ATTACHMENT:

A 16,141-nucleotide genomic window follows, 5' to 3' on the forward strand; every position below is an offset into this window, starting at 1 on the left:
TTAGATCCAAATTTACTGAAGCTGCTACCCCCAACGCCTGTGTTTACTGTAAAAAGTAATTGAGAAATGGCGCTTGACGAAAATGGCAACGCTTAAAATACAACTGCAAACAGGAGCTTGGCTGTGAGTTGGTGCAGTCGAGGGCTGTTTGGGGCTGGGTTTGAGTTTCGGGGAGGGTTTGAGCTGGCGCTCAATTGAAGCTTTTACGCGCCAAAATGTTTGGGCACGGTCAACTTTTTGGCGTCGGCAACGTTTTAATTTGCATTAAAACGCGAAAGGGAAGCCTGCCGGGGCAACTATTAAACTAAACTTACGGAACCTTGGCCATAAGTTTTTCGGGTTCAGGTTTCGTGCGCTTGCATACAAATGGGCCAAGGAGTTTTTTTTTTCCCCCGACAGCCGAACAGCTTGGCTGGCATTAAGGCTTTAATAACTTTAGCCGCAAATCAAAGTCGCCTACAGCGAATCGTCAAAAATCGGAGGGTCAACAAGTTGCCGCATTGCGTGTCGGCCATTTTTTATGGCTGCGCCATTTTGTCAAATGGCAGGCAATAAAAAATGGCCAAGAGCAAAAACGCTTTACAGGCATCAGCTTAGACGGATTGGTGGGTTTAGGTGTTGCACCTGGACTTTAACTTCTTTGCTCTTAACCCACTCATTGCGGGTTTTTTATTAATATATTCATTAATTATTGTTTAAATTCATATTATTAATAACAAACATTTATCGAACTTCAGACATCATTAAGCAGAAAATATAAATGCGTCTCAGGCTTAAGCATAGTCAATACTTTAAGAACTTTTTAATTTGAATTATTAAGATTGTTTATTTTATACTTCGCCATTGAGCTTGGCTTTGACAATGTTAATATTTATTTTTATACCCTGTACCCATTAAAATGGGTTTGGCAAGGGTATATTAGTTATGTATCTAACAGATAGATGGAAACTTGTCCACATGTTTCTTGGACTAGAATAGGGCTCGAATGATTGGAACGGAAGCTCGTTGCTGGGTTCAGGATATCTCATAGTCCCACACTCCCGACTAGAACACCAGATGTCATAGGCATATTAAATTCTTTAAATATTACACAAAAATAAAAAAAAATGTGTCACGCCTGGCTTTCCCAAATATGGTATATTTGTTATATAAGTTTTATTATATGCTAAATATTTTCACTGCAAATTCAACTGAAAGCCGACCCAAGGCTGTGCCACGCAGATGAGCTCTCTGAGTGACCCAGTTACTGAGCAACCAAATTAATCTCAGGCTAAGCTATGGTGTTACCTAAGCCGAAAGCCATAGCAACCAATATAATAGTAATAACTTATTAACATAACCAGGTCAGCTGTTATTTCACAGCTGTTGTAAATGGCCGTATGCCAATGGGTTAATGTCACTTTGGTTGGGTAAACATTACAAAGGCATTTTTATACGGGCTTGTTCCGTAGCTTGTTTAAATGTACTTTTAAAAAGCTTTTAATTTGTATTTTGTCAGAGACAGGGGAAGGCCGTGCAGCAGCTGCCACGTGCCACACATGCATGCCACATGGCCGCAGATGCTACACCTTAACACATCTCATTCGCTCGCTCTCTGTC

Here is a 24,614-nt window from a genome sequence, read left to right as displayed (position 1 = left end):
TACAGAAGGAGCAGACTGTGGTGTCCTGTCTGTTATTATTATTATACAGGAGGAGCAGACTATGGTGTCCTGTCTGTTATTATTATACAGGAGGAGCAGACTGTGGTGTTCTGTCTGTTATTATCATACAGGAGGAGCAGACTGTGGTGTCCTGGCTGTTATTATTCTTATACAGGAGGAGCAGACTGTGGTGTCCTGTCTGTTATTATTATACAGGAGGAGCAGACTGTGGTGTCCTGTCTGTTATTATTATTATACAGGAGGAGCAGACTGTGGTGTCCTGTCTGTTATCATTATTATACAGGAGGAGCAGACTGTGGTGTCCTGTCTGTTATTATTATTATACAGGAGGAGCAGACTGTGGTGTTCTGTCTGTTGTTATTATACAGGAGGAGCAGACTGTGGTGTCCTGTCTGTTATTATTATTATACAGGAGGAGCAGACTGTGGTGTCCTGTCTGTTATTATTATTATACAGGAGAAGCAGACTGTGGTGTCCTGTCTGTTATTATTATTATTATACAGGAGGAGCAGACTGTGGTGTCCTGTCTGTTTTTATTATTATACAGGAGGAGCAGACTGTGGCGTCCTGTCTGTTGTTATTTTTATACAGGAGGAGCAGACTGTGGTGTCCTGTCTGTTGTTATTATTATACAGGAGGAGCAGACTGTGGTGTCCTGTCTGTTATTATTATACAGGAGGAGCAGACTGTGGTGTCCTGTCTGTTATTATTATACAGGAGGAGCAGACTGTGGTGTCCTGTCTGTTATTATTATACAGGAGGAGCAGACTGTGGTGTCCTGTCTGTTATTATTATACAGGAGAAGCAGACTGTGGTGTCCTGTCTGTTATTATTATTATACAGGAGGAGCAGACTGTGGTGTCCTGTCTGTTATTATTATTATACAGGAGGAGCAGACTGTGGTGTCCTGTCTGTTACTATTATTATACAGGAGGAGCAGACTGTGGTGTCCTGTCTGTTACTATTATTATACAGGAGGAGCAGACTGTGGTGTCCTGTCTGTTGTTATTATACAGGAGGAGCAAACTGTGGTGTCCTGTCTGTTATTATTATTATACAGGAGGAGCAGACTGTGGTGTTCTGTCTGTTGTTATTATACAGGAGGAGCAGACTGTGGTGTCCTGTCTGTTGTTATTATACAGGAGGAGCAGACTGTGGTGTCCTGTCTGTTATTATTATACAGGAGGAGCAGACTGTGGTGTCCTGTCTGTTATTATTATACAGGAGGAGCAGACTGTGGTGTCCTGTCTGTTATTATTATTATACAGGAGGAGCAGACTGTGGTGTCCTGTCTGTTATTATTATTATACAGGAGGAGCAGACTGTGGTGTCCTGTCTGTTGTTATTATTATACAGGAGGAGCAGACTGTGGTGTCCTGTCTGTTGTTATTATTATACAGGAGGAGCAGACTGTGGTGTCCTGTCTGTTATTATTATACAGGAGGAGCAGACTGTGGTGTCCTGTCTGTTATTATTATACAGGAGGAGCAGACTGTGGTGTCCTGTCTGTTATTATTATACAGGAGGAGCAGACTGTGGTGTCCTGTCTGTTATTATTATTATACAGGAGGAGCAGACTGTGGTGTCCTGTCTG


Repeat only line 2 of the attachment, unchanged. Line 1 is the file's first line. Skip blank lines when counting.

TTAGATCCAAATTTACTGAAGCTGCTACCCCCAACGCCTGTGTTTACTGTAAAAAGTAATTGAGAAATGGCGCTTGACGAAAATGGCAACGCTTAAAATACAACTGCAAACAGGAGCTTGGCTGTGAGTTGGTGCAGTCGAGGGCTGTTTGGGGCTGGGTTTGAGTTTCGGGGAGGGTTTGAGCTGGCGCTCAATTGAAGCTTTTACGCGCCAAAATGTTTGGGCACGGTCAACTTTTTGGCGTCGGCAACGTTTTAATTTGCATTAAAACGCGAAAGGGAAGCCTGCCGGGGCAACTATTAAACTAAACTTACGGAACCTTGGCCATAAGTTTTTCGGGTTCAGGTTTCGTGCGCTTGCATACAAATGGGCCAAGGAGTTTTTTTTTTCCCCCGACAGCCGAACAGCTTGGCTGGCATTAAGGCTTTAATAACTTTAGCCGCAAATCAAAGTCGCCTACAGCGAATCGTCAAAAATCGGAGGGTCAACAAGTTGCCGCATTGCGTGTCGGCCATTTTTTATGGCTGCGCCATTTTGTCAAATGGCAGGCAATAAAAAATGGCCAAGAGCAAAAACGCTTTACAGGCATCAGCTTAGACGGATTGGTGGGTTTAGGTGTTGCACCTGGACTTTAACTTCTTTGCTCTTAACCCACTCATTGCGGGTTTTTTATTAATATATTCATTAATTATTGTTTAAATTCATATTATTAATAACAAACATTTATCGAACTTCAGACATCATTAAGCAGAAAATATAAATGCGTCTCAGGCTTAAGCATAGTCAATACTTTAAGAACTTTTTAATTTGAATTATTAAGATTGTTTATTTTATACTTCGCCATTGAGCTTGGCTTTGACAATGTTAATATTTATTTTTATACCCTGTACCCATTAAAATGGGTTTGGCAAGGGTATATTAGTTATGTATCTAACAGATAGATGGAAACTTGTCCACATGTTTCTTGGACTAGAATAGGGCTCGAATGATTGGAACGGAAGCTCGTTGCTGGGTTCAGGATATCTCATAGTCCCACACTCCCGACTAGAACACCAGATGTCATAGGCATATTAAATTCTTTAAATATTACACAAAAATAAAAAAAAATGTGTCACGCCTGGCTTTCCCAAATATGGTATATTTGTTATATAAGTTTTATTATATGCTAAATATTTTCACTGCAAATTCAACTGAAAGCCGACCCAAGGCTGTGCCACGCAGATGAGCTCTCTGAGTGACCCAGTTACTGAGCAACCAAATTAATCTCAGGCTAAGCTATGGTGTTACCTAAGCCGAAAGCCATAGCAACCAATATAATAGTAATAACTTATTAACATAACCAGGTCAGCTGTTATTTCACAGCTGTTGTAAATGGCCGTATGCCAATGGGTTAATGTCACTTTGGTTGGGTAAACATTACAAAGGCATTTTTATACGGGCTTGTTCCGTAGCTTGTTTAAATGTACTTTTAAAAAGCTTTTAATTTGTATTTTGTCAGAGACAGGGGAAGGCCGTGCAGCAGCTGCCACGTGCCACACATGCATGCCACATGGCCGCAGATGCTACACCTTAACACATCTCATTCGCTCGCTCTCTGTC